The Bermuda, Or Devil?s, Triangle is an area of ocean found off the south?eastern tip of the United States. It is a region of water indelibly connected with mysterious vessel disappearances; the popular perception is that countless boats and planes have been inexplicably lost there. The triangle extends from Bermuda to Miami and then to the Puerto Rico, and is said to contain a supernatural secret. Some high profile disappearances have occurred there, and the notion of its existence has been turned into a modern myth in the media. Even the term ?Bermuda Triangle? was coined in a fictional publication. But does the sea here really house some unknown power that pulls sea and airmen to their doom, or is this mystery based mainly on imagination?
The most famous loss in the triangle is known as the mystery of Flight 19, and happened on 5th December 1945. A squadron of five US Navy Avenger torpedo bombers set off from their base in Fort Lauderdale, Florida to conduct a practice mission over the island of Bimini. The flight contained 14 men, all of them students apart from the commander, Lt Charles Taylor. About an hour and a half after the mission began, radio operators received a signal from Taylor saying his compasses were not working, but he believed he was over the Florida Keys. He was advised to fly north which would bring him back to the mainland. In fact, he was over the Bahamas, and his attempts to head north and north?east merely took him further away from solid ground. A terrible storm that day hampered communications and it seems Taylor rejected a suggestion to pass control of the squadron to one of the other pilots.
Radio contact was entirely lost and search craft were dispatched to try and find the flight to guide them back in. Of the three planes used to rescue Flight 19, one lost communications itself because of an iced over aerial, one was just unsuccessful whilst another seemed to explode shortly after take?off. Flight 19 itself has never been found, but it is assumed that they ditched into the raging sea when their fuel ran out, with the heavy planes rapidly sinking to the ocean floor. The US Navy recorded that the disaster was caused by Taylor?s confusion, but an appeal by his family had this overturned, and a verdict of ?causes or reasons unknown? was given. However, Flight 19 is not the only high profile official loss in the area, and the USS Cyclops and Marine Sulphur Queen have also disappeared without trace.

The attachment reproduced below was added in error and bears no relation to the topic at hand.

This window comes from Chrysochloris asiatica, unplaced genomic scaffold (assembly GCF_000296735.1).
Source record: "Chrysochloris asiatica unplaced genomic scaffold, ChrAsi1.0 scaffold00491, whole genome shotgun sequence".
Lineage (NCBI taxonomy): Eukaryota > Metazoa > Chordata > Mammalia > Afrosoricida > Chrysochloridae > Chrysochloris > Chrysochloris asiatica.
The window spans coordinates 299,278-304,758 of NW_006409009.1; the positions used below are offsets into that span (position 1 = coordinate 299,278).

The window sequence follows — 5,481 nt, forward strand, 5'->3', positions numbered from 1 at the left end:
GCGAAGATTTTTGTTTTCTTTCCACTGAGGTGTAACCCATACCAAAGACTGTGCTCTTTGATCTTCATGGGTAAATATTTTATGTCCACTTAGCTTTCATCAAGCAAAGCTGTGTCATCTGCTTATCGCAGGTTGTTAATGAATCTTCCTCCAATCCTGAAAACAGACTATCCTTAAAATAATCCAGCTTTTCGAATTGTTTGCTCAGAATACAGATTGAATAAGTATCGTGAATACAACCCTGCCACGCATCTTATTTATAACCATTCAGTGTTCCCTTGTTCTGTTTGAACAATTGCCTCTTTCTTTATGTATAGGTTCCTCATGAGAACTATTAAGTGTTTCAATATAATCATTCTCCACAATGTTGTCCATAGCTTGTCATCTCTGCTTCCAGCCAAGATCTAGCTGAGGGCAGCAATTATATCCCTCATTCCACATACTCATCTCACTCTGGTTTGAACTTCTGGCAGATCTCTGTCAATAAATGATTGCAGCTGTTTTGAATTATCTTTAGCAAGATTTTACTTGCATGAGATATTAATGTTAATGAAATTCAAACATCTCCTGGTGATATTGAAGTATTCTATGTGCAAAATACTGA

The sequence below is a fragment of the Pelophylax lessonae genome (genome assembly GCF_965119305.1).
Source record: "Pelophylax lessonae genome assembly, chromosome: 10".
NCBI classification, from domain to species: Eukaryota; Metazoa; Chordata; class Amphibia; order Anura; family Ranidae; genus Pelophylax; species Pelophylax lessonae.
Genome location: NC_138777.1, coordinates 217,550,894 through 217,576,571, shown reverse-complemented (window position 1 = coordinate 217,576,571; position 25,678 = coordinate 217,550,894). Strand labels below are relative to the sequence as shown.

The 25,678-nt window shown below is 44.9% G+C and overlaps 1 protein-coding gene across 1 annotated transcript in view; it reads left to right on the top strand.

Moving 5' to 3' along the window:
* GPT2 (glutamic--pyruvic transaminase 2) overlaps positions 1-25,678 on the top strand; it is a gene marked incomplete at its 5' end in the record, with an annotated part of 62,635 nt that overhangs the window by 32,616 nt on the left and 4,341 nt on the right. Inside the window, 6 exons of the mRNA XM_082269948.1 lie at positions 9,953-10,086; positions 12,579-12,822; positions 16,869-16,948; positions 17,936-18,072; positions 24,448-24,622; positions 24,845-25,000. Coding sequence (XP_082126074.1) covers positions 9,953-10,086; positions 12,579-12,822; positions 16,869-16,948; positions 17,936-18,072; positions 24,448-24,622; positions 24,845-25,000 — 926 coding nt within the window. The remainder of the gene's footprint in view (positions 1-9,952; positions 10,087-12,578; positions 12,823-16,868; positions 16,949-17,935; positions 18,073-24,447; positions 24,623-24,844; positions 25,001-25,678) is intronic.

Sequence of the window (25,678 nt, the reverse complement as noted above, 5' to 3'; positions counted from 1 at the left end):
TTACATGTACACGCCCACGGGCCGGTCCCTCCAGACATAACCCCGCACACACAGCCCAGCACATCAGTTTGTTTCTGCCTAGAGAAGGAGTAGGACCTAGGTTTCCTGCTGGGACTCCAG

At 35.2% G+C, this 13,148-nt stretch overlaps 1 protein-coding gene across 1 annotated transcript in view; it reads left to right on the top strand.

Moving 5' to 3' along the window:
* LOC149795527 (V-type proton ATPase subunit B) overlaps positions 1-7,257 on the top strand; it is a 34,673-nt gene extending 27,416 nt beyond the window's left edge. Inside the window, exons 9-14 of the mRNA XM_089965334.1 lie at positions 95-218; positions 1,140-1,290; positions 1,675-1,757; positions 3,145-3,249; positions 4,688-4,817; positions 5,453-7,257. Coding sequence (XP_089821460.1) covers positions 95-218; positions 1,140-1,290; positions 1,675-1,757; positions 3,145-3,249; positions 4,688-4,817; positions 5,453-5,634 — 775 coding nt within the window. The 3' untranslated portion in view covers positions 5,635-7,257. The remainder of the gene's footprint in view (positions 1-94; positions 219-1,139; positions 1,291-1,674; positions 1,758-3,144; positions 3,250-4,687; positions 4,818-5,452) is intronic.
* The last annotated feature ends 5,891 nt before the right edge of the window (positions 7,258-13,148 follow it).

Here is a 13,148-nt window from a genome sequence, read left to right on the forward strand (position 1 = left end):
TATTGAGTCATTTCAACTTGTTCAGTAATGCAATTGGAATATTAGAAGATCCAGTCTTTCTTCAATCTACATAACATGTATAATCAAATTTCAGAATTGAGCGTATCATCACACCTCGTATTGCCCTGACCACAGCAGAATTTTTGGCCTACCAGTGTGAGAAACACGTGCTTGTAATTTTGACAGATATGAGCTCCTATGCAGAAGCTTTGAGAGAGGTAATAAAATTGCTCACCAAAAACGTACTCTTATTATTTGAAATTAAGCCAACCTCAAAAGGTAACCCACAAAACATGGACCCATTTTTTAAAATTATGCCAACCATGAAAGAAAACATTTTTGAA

The legend of Flight 19 was cemented by its inclusion in Steven Spielberg?s Close Encounters of the Third Kind movie. Indeed, some theories state that visiting UFO craft enter an underwater base in the Bermuda area, and they have been the cause of the disappearances. Other fantastical ideas such as technologies from Atlantis or evil marine creatures have also been considered. Some people even suggest the triangle is the site of a gateway into another dimension. Strange oceanographic features such as huge clouds of methane gas escaping from the seabed have also been blamed for the disappearances.
In reality, the triangle does have one natural quality which may contribute to the losses. Unlike everywhere else in the world ? apart from the Dragon?s Triangle near Japan ? compasses point to true north rather than magnetic north. This may be a contributing factor to the triangle?s legend, but the US Coastguard officially believes the losses are caused by a mixture of environmental and man-made mistakes. This region is used by a large amount of ocean and air traffic, much of which is navigated by inexperienced pleasure-seekers. A strong Gulf Stream and unpredictable weather conditions not only cause vessels to run into trouble, but also remove many traces of them once they have been wrecked.
It is interesting also to note that the coastguard does not view the area as having a particularly high incidence of accidents. One researcher examined many historic losses in the triangle. He came to the conclusion that rumours and elaboration had clouded the real, understandable, causes behind the events. Similarly, the interna?tional insurers, Lloyd?s of London, have records that demonstrate that this region near Bermuda is no more treacherous than any other waterway. However, the myth of the Bermuda Triangle is so strong it will live on as long as fictional writers use it as a site of mysterious happenings.